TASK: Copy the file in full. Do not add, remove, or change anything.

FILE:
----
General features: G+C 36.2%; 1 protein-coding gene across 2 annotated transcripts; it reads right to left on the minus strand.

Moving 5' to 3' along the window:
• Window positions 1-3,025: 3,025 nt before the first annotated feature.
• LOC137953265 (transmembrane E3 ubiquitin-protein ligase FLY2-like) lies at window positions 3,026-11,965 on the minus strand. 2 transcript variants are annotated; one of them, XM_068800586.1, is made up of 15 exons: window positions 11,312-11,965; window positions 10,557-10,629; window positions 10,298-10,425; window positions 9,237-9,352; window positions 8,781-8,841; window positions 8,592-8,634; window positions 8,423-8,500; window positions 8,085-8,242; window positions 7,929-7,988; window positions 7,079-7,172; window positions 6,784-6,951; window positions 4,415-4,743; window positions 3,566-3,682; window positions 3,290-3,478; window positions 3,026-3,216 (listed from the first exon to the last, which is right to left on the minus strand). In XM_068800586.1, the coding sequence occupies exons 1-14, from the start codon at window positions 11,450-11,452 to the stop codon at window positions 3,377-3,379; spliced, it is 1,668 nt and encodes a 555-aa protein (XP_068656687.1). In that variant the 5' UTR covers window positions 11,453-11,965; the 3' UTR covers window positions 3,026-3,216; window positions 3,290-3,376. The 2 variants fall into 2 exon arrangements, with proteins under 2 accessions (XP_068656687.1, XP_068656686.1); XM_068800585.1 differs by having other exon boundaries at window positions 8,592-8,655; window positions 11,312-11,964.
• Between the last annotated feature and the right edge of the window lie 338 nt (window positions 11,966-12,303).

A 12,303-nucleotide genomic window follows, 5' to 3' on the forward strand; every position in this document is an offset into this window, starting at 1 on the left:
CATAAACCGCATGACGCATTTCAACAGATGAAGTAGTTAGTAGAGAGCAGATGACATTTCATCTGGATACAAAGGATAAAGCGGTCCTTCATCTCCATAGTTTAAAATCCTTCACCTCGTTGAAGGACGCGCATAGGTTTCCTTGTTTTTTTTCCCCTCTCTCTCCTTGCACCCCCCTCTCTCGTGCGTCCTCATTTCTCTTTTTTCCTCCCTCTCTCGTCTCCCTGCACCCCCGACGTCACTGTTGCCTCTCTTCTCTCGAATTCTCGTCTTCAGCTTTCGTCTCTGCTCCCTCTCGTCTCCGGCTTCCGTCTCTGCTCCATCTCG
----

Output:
General features: G+C 36.2%; 1 protein-coding gene across 2 annotated transcripts; it reads right to left on the minus strand.

Moving 5' to 3' along the window:
• Window positions 1-3,025: 3,025 nt before the first annotated feature.
• LOC137953265 (transmembrane E3 ubiquitin-protein ligase FLY2-like) lies at window positions 3,026-11,965 on the minus strand. 2 transcript variants are annotated; one of them, XM_068800586.1, is made up of 15 exons: window positions 11,312-11,965; window positions 10,557-10,629; window positions 10,298-10,425; window positions 9,237-9,352; window positions 8,781-8,841; window positions 8,592-8,634; window positions 8,423-8,500; window positions 8,085-8,242; window positions 7,929-7,988; window positions 7,079-7,172; window positions 6,784-6,951; window positions 4,415-4,743; window positions 3,566-3,682; window positions 3,290-3,478; window positions 3,026-3,216 (listed from the first exon to the last, which is right to left on the minus strand). In XM_068800586.1, the coding sequence occupies exons 1-14, from the start codon at window positions 11,450-11,452 to the stop codon at window positions 3,377-3,379; spliced, it is 1,668 nt and encodes a 555-aa protein (XP_068656687.1). In that variant the 5' UTR covers window positions 11,453-11,965; the 3' UTR covers window positions 3,026-3,216; window positions 3,290-3,376. The 2 variants fall into 2 exon arrangements, with proteins under 2 accessions (XP_068656687.1, XP_068656686.1); XM_068800585.1 differs by having other exon boundaries at window positions 8,592-8,655; window positions 11,312-11,964.
• Between the last annotated feature and the right edge of the window lie 338 nt (window positions 11,966-12,303).

A 12,303-nucleotide genomic window follows, 5' to 3' on the forward strand; every position in this document is an offset into this window, starting at 1 on the left:
CATAAACCGCATGACGCATTTCAACAGATGAAGTAGTTAGTAGAGAGCAGATGACATTTCATCTGGATACAAAGGATAAAGCGGTCCTTCATCTCCATAGTTTAAAATCCTTCACCTCGTTGAAGGACGCGCATAGGTTTCCTTGTTTTTTTTCCCCTCTCTCTCCTTGCACCCCCCTCTCTCGTGCGTCCTCATTTCTCTTTTTTCCTCCCTCTCTCGTCTCCCTGCACCCCCGACGTCACTGTTGCCTCTCTTCTCTCGAATTCTCGTCTTCAGCTTTCGTCTCTGCTCCCTCTCGTCTCCGGCTTCCGTCTCTGCTCCATCTCG